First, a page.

11. Do Objects Tend to Rest? • Give your book a brief push across a table. • Although the book starts in a straight line at some particular speed, it quickly slows and stops. • If you epeat this book-pushing experiment on a surface covered with ice. • The book would travel a much greater distance before coming to rest. • The ice is slicker than the desktop. Different surfaces interact with the book with different strengths. • What would happen to the book if the surface were perfectly slick? • The book would not slow down at all; it would continue in a straight line at a constant speed forever.

12. Galileo

13. The man … Galileo of Pisa • Born in Pisa (1564) • Thought the Church had become “sterile” and began to “translate” it nto “modern” music. • His work began the development that culminated in ITALIAN OPERA! • Smart Dude!

14. Galileo • Enrolled in medicine but switched to Mathematics. • At the age of 25, he was appointed Chair of Mathematics at Padula. • In 1610 Developed the telescope • Observed • Mountains on the moon • Moons of Jupiter • Phases of Venus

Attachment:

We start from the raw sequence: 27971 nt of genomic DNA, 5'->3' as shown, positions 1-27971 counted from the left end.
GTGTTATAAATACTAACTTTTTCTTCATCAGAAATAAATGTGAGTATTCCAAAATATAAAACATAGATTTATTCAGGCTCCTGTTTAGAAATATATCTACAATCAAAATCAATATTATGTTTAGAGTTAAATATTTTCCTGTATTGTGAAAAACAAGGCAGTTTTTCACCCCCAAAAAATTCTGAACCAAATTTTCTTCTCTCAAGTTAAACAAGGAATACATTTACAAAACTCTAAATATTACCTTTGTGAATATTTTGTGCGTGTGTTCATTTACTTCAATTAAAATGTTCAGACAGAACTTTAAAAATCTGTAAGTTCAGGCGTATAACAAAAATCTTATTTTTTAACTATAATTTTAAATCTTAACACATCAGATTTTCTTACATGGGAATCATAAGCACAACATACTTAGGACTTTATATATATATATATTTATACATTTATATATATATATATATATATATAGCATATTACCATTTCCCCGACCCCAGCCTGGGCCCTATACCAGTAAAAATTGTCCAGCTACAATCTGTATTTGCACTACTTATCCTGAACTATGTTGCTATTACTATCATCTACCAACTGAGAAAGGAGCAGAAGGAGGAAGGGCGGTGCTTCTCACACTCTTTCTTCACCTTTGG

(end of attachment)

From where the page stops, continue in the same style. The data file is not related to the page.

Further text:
15. Galileo • From his OBSERVATIONS, he favored the Copernican world view that the Earth orbited around the sun rather than the other way around. • This created big conflicts with the church. Eventually, he was confined to his home where he died in 1642.

16. Galileo’s Thought Experiment • Galileo noted that a ball rolling down a slope speeds up. Conversely, if the ball rolls up the slope, it naturally slows down. • The ball experiences an interaction on the falling slope that speeds it up and an interaction on the rising slope that slows it down. • Now, Galileo asked himself, what would happen to the ball if it were placed on a level surface? Nothing. Because the surface does not slope, the ball would neither speed up nor slow down; the ball would continue its motion forever. FOREVER ???

17. The importance of TIME in Galileo’s Experiments The red dots represent the positions after equal time intervals. What can we say about this motion? Pendulum Acceleration …. WHY??

18. The Tower?? • Aristotle claimed that a heavier object will hit the ground sooner than a light object dropped at the same time. • Galileo did the experiment and proved Aristotle wrong. • There is no evidence to prove that Galileo actually did this experiment. • But he may have!

19. What he would have found had he done the experiment: • The longer the object fell, the faster it went. • The weight (to be more carefully defined shortly) of the object didn’t matter. • The size of the object MAY have mattered.

20. Timing…